David Davis in warning over repeating EU negotiations

David Davis has warned the EU that "with the clock ticking" there is no point in negotiating aspects of Brexit twice. Picture: PA
David Davis has warned the EU that "with the clock ticking" there is no point in negotiating aspects of Brexit twice. Picture: PA
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David Davis has warned the European Union that “with the clock ticking” there is no point in negotiating aspects of Brexit twice, in an attempt to push withdrawal talks towards discussions on a future trading relationship.

The Brexit Secretary will publish five position papers further setting out Britain’s negotiating strategy next week in an attempt to add pace to the talks.

A key document is expected on the Government’s favoured approaches to enforcing rights outside the jurisdiction of the European Court of Justice (ECJ).

Disagreement over the ECJ’s role was a major sticking point during July’s round of talks, with the UK aghast at Brussels’ insistence that EU citizens’ rights should be enforced by the court after Brexit.

Next week’s paper will set out different possible approaches to end the “direct jurisdiction” of the ECJ but still enforce individuals’ and businesses’ rights after Brexit.

But first, a document on goods will emphasise the Government is seeking a deal to ensure the freest and most friction-less trade possible in goods and services.

At present, the EU’s position is that only goods should be discussed in “phase one” of the negotiations, in which “sufficient progress” must be made before talks on a future trade deal can begin.

But Britain believes the goods and services sectors are impossible to separate and so wants to discuss them together.

Mr Davis said: “With the clock ticking, it wouldn’t be in either of our interests to run aspects of the negotiations twice.”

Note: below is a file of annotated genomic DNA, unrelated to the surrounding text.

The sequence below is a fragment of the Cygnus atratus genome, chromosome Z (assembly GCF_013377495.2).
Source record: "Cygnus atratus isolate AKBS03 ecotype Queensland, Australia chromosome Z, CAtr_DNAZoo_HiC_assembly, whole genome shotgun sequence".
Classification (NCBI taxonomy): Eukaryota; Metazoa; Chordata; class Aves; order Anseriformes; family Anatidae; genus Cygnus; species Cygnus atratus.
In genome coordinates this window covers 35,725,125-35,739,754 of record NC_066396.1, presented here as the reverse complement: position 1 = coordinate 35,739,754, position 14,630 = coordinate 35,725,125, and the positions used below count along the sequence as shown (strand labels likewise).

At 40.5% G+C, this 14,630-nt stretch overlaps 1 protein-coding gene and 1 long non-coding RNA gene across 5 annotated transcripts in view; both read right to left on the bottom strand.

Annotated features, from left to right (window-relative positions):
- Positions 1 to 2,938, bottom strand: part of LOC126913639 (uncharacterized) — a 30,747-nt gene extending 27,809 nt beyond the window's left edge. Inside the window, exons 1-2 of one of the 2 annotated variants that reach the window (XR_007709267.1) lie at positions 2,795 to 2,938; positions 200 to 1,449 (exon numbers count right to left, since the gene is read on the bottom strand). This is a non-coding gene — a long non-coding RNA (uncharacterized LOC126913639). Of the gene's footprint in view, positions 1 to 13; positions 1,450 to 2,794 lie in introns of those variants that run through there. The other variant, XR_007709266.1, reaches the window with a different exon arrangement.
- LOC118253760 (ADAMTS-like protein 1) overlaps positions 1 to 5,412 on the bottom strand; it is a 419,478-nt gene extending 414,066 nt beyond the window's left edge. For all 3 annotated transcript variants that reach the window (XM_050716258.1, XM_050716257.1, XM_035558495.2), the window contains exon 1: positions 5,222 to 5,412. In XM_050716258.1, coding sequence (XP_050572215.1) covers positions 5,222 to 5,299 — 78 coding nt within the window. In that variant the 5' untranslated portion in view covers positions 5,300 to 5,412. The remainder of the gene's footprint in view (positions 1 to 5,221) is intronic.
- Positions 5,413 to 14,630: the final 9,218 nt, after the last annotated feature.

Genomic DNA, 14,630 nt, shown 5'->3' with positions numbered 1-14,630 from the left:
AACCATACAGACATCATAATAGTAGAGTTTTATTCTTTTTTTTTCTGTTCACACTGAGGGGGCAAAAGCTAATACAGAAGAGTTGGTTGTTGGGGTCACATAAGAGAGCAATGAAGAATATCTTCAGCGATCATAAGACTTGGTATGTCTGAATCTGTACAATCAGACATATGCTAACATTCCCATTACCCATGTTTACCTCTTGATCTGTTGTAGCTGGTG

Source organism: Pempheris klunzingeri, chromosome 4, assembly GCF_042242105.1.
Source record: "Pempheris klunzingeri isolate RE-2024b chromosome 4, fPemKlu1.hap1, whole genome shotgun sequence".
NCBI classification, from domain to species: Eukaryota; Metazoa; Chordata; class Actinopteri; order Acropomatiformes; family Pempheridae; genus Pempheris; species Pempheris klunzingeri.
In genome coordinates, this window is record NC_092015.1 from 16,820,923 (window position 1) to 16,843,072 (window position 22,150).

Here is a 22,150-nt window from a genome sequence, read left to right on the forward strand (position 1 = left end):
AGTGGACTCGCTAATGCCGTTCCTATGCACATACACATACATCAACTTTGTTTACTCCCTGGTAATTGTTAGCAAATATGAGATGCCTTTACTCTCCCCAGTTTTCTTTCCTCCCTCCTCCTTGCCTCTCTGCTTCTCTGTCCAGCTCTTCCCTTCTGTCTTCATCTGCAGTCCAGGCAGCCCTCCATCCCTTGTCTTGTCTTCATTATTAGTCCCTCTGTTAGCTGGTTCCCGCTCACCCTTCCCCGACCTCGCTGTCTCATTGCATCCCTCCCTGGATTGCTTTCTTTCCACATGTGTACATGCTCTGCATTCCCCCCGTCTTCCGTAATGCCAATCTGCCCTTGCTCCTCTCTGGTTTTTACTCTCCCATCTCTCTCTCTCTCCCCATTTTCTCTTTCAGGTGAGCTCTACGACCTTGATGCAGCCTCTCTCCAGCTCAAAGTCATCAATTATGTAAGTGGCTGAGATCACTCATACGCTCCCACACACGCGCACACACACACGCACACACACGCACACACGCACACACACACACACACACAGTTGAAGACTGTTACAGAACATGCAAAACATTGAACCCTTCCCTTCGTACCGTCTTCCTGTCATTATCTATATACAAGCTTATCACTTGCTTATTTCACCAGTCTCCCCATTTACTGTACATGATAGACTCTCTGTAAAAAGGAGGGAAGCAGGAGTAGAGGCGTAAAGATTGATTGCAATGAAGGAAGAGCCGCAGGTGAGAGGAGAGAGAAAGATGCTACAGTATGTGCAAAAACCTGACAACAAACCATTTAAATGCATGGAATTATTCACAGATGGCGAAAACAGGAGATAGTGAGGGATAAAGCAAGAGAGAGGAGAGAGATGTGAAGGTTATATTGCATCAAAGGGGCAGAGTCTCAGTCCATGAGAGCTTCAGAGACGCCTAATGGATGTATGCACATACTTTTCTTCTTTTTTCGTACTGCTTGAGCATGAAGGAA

He went on: “This week we set out more detail of the future relationship we want with the European Union, putting forward imaginative and creative solutions to build a deep and special partnership with our closest neighbours and allies.

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“In the coming days we will demonstrate our thinking even further, with five new papers - all part of our work to drive the talks forward, and make sure we can show beyond doubt that we have made sufficient progress on withdrawal issues by October so that we can move on to discuss our future relationship.”

Another position paper on confidentiality will make clear the Government’s intentions on ensuring official documents and information exchanged between the UK, EU and other member states remain protected after Brexit.

A document will also be published on civil judicial co-operation to reassure the domestic legal sector and with an eye on August’s talks.

And a paper on data will seek to ensure that it continues to be passed between the UK and EU without disruption.

Writing in the Sunday Times, Mr Davis said some early discussion of the future trading relationship would help progress on the Irish border, a key issue in phase one of withdrawal talks.

“It is simply not possible to reach a near final agreement on the border issue until we’ve begun to talk about how our broader future customs arrangement will work,” he said.

“Furthermore, if we get the comprehensive free trade agreement we’re seeking as part of our future partnership, solutions in Northern Ireland are easier to deliver.”

Meanwhile, Sir Paul Jenkins, who was the Government’s most senior legal official for eight years until 2014, said Britain would have to replicate EU rules and submit to the ECJ “in all but name” if it wants to remove the need for hard borders.

Last week the Government published a paper setting out its wish for close customs arrangements with the EU and no hard border between Northern Ireland and the Republic of Ireland.

“If the UK is to be part of something close enough to a customs union or the single market to remove the need for hard borders, it will only work if the rules are identical to the EU’s own internal rules,” Sir Paul told the Observer.

“Not only must they be the same but there must be consistent policing of those rules. If Theresa May’s red line means we cannot be tied to the ECJ, the Brexit treaty will need to provide a parallel policing system.

“That may be a new court but, in reality, any new court will have to follow what the ECJ says about the EU’s own rules, otherwise the new system won’t work. So, never mind Theresa May’s foolish red line; we will have the ECJ in all but name.”